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Proper Stretching for Young Athletes 

Diverse kids stretching on the field

The Benefits Of Stretching 

Adults understand the importance of stretching before exercising to stave off the effects of aging, such as muscle tightness, while also maintaining flexibility and range of motion. Similarly, children benefit greatly from pre-activity stretching, whether it’s before sports, swimming, dancing, biking, or any other physical endeavor. While various theories exist regarding childhood stretching practices, it ultimately falls to parents to determine the most suitable approach for their child’s needs. Here are some key factors to weigh.

When To Stretch 

Stretching is essential for young athletes and should be integrated into their daily routine, especially before engaging in physical activities such as sports, swimming, dancing, or biking. By dedicating just ten minutes a day to an active or passive stretching program, children can experience numerous benefits. These include improved posture, which is particularly crucial during growth spurts, decreased discomfort during physical activity, and a reduced risk of injury.

Parents must recognize the importance of incorporating stretching into their child’s daily routine. Spending just ten minutes each day on stretching exercises, whether active or passive, can significantly contribute to their overall well-being. This regular practice not only improves posture, especially during growth periods but also minimizes discomfort during physical activities and lowers the likelihood of injuries.

What Does Stretching Prevent?

In children, stretching muscles promote growth and guard against injuries. When muscles tighten due to the bones elongating before them during growth, children may experience discomfort known as “growing pains.” These pains arise from muscles pulling and causing irritation or pain, a phenomenon exacerbated during rapid growth spurts when a child’s muscles tend to be relatively shorter than their bones. To address this, stretching plays a crucial role in preventing such discomfort and associated risks. Stretching helps lengthen muscles and reduces tension at the muscle-tendon junction, effectively mitigating the likelihood of acute muscle tears. Furthermore, it enhances a child’s range of motion, thereby reducing their susceptibility to strains and fractures. Thus, incorporating stretching into a child’s routine can effectively prevent these issues and promote their overall well-being.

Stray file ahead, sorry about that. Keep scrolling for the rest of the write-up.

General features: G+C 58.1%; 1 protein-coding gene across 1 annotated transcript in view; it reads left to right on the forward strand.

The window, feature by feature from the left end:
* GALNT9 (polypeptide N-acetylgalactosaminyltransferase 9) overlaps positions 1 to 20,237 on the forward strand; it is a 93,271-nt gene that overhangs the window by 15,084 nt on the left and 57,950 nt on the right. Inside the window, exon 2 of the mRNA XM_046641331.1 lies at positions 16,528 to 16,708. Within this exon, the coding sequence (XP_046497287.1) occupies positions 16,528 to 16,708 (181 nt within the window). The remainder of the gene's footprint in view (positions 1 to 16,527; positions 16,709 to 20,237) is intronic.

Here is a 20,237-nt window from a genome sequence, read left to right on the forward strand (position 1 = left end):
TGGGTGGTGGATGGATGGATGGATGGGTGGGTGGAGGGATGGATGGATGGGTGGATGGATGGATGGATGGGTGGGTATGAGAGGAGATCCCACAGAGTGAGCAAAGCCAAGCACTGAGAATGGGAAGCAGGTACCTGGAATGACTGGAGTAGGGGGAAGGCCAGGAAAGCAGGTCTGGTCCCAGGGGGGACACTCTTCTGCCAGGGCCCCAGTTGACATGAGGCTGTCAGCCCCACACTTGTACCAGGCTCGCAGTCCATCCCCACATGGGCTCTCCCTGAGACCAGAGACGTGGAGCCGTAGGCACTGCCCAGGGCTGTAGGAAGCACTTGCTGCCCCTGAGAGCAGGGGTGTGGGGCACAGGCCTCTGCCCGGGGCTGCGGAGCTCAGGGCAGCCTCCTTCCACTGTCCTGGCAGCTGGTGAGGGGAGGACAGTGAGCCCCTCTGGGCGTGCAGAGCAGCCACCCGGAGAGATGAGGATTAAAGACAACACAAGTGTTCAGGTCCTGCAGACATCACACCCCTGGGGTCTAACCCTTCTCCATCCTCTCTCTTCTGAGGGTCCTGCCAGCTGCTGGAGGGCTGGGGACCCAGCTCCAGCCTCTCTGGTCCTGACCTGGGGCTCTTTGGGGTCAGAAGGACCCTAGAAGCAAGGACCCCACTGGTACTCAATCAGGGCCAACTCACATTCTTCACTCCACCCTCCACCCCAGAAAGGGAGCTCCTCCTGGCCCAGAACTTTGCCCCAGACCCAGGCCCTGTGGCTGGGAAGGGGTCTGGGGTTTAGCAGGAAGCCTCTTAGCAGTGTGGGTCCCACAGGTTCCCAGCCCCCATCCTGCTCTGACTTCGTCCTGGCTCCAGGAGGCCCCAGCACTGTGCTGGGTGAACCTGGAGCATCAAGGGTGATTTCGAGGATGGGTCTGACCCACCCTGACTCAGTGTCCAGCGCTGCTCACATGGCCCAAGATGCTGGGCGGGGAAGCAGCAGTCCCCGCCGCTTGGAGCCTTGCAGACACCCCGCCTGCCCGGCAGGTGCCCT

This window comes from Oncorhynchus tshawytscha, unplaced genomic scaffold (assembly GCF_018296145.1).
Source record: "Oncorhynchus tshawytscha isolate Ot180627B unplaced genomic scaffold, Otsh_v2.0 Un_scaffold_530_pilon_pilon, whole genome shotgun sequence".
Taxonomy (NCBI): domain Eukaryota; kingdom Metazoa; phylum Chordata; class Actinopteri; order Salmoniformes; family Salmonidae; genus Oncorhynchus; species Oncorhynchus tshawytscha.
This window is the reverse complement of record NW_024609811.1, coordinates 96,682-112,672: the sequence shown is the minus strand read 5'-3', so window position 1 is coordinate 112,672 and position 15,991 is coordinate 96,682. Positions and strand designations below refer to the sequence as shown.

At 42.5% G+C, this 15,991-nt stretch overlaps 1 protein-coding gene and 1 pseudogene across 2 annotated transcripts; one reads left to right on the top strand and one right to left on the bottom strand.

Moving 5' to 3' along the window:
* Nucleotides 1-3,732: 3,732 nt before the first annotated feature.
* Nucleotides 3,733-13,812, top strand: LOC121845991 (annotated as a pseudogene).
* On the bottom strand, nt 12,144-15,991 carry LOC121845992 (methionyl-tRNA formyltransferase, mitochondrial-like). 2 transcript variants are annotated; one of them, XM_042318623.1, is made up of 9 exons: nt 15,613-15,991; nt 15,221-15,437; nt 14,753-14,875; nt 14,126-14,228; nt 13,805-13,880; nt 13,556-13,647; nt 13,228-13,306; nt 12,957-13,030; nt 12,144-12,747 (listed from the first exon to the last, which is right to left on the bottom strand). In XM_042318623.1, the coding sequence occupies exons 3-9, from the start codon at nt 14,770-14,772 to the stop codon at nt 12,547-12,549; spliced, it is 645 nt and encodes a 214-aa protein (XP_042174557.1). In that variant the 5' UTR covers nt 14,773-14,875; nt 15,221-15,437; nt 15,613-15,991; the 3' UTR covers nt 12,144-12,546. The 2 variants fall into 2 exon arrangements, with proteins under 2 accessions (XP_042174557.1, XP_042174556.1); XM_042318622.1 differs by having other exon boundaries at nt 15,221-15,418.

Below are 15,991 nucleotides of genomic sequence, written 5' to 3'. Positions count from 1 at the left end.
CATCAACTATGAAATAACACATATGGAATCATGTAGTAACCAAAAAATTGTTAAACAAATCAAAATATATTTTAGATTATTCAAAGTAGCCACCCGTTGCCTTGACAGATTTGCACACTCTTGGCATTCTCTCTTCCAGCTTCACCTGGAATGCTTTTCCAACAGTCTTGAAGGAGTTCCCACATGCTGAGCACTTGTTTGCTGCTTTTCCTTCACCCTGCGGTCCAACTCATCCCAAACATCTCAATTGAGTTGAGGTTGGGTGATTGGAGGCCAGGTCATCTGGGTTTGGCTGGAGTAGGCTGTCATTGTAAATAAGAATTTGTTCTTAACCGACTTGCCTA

Types Of Stretches 

Stretching is a critical component of any young athlete’s training regimen, aiding in flexibility, injury prevention, and overall performance. Stretching techniques vary, and understanding these variations can optimize training and recovery. For instance, proprioceptive neuromuscular facilitation (PNF) is an advanced stretching technique that combines passive stretching and isometric stretching for maximum flexibility. This method, which involves both stretching and contracting the target muscle group, is highly effective for improving flexibility, increasing range of motion, and enhancing muscle strength.

In our practice, we advise that children incorporate both active (with motion) and passive (more static) stretching before engaging in a sport or physical activity. Active stretching exercises, such as jumping jacks, gentle lunges, squats, and moving arms and ankles in circles, should be done first. These dynamic movements help increase heart rate, blood flow, and muscle temperature, priming the body for the demands of the workout or competition.

Following active stretching, passive stretches allow young athletes to focus on specific muscle groups. Examples of these stretches include quadricep stretches, calf stretches, arm-overhead stretches, the child’s pose, cat-cow yoga poses, and simply bending down to touch the toes. These static stretches help relax the muscles and improve flexibility, reducing the risk of injury.

Back Stretches 

Back stretches are essential for maintaining spinal health and flexibility, which are crucial for a wide range of athletic activities. Young athletes can benefit from stretches such as the child’s pose, cat-cow stretches, and seated forward bends. These stretches help to elongate the spine, improve posture, and reduce tension in the back muscles. Incorporating back stretches into the routine can enhance mobility and prevent back injuries, ensuring a strong and flexible foundation for overall athletic performance.

Leg Stretches

Leg stretches are vital for athletes as they involve some of the largest muscle groups in the body, which are critical for most sports. Essential leg stretches include hamstring stretches, quadricep stretches, calf stretches, and hip flexor stretches. For dynamic leg stretches exercises like walking lunges and leg swings are effective. These stretches enhance flexibility, increase range of motion, and prevent injuries by ensuring the muscles are well-prepared for physical activity and adequately relaxed post-activity.